When I was a kid in the 1990s, I wanted a pair of Air Jordan sneakers. During Michael Jordan's playing years, every time Nike came out with a new Air Jordan sneaker, it was a big event. But even though my dad could afford to buy me a pair, he thought the shoes were overpriced and said no. I felt scarred for life.
When I got older and had money of my own, I started buying my own Jordan sneakers. Today these iconic shoes have ballooned into a collectibles marketplace, popularized by social media, YouTube videos, resale sites, and even conventions and trade shows. Listening to a sneakerhead talk may sound like a foreign language, with slang like: "AJ1, collabs, on ice, retro, OG."
Just like the lingo of the sneaker world, the language of investing generally doesn't come naturally. While it's not a perfect analogy, my Jordan sneaker collection is an example of diversification in your portfolio. Asset allocation and diversification may sound complex—but the concepts behind them are quite simple—and they are two cornerstone concepts for building a portfolio.
Different sneakers are like different asset classes.
After all, no one buys the same 10 pairs of Air Jordans. People buy different types of Air Jordans because they want to own various pairs for certain reasons, just like you buy different asset classes in your portfolio. For example, I own a pair of the Air Jordan 6 rings shoe in white and Carolina blue to match a Mavericks city edition t-shirt. I only bust those out when I go to a Dallas Mavericks game. I own another pair—Air Jordan 11 retro in black and white—that I save for dressy occasions, and I wear my Air Jordan 10 retro in cool grey in more casual situations when I want to look fly. Similarly, the basics of diversification and asset allocation are all about having different investments for different purposes.
What are diversification and asset allocation?
Diversification means don't put all your eggs in one basket. In investing, you can spread your risk by adding different types of investments to your portfolio that aren't likely to go up or down at the same time. In practice, this means owning a variety of stocks and/or bonds, each with different characteristics.
Asset allocation refers to the way you divvy up your money between various asset classes, such as stocks, bonds, and cash. Your asset allocation could range from aggressive to conservative and will help determine both your level of risk and your potential for gain. Here's a couple of examples of different types of asset allocation:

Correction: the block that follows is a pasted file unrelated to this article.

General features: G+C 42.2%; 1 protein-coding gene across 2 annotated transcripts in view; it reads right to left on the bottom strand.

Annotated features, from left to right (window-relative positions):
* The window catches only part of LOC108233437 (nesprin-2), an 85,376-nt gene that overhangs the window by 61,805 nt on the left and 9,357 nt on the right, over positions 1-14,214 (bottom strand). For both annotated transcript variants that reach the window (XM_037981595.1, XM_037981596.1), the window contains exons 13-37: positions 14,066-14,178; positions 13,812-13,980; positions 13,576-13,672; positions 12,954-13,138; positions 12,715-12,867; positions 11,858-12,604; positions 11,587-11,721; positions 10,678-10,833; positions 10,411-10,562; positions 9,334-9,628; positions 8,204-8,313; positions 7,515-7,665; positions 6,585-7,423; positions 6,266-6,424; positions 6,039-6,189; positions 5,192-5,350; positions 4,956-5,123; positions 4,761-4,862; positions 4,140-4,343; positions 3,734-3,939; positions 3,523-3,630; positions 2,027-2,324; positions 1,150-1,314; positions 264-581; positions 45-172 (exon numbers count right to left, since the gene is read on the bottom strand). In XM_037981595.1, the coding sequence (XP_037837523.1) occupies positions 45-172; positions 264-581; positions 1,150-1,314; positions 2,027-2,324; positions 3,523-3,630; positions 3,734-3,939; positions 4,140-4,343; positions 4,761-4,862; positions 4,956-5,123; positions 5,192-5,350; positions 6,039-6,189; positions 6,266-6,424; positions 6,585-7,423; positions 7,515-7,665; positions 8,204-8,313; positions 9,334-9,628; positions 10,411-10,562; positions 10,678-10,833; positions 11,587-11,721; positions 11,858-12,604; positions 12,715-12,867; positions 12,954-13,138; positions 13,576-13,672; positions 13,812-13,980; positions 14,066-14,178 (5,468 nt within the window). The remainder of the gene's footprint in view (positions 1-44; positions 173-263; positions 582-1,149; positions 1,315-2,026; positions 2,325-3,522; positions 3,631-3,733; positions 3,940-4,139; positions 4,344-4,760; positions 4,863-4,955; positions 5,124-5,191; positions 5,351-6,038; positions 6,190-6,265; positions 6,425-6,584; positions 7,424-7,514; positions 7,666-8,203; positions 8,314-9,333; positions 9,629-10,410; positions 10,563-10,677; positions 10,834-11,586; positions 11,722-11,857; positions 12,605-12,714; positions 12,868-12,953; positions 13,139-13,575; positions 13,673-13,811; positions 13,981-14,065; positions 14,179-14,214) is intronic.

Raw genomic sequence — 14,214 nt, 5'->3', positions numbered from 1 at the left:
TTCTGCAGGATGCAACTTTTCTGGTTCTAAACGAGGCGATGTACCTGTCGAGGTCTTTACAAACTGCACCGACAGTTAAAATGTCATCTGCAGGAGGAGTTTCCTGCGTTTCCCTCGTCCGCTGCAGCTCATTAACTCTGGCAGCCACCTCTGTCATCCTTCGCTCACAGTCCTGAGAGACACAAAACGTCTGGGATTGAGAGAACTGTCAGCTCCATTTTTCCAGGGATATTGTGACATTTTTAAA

- Conservative asset allocation: This type of portfolio primarily holds investments that have less risk of loss, as well as lower potential for growth. These include investments like U.S. Treasury bonds, CDs, or other types of fixed income investments that can be more stable than stocks. These investments are typically more appropriate for an older person with a shorter time horizon to keep their money invested, or someone who has a short-term goal. These types of investments can also help you avoid wild swings up and down, and steady a stock portfolio.
- Aggressive asset allocation: This type of portfolio is made up largely of stocks, which can carry significant risk of loss—and higher volatility—but also the potential for big growth. This could be appropriate for someone young and saving for retirement because they can keep their money invested for the long term and ride out market ups and downs.
- Moderate asset allocation: This portfolio falls somewhere in between.
While my Air Jordan collection may not be as big as that of some sneakerheads, I have pairs that I'll pull out for specific occasions. And each pair plays a certain role in my overall collection, kind of like a diversified investment portfolio.
How diversification can help you.
When you invest in a mix of different types of investments, you are essentially lowering your risk of loss by spreading your money around. But it's also important to remember that diversification isn't always a slam dunk. It can't guarantee a profit or eliminate the risk of loss.
However, if you don't diversify, you're setting yourself up for a huge hit if your chosen investment falters. Here's an example: If you own one stock and it falls 20%, the value of your investments falls 20%. But if you own 10 stocks, and one falls 20% while the others are either flat or rising, you can significantly reduce your overall loss. So how much of one stock is too much? If any one investment equals more than 10% of your portfolio's value, that is typically known as a concentrated position, and you take action to diversify. I can hear the ref blowing his whistle now.
Identify what asset allocation may be right for you.
As you build a diversified portfolio, consider your tolerance for risk. How comfortable are you with temporary losses, which can occur?
My dad helped me learn the importance of wise money decisions.
Remembering back, as much as it pained me as a kid to not get a pair of Air Jordans, it taught me that you have to make wise money decisions. To help you stay out of foul trouble, here is a game plan to consider:
- Create a financial plan based on your goals.
- Save and invest to help you reach those goals.
- Build a diversified portfolio based on your goals, timeframe, and tolerance for risk.
- Minimize investment fees and taxes.
- Check on your investments at least once a year and rebalance your portfolio as needed.
- Ignore the noise you may hear in the daily financial news, stick to your plan, and stay focused on your long-term objectives.
Now let's get started, the shot clock is ticking. Lace 'em up!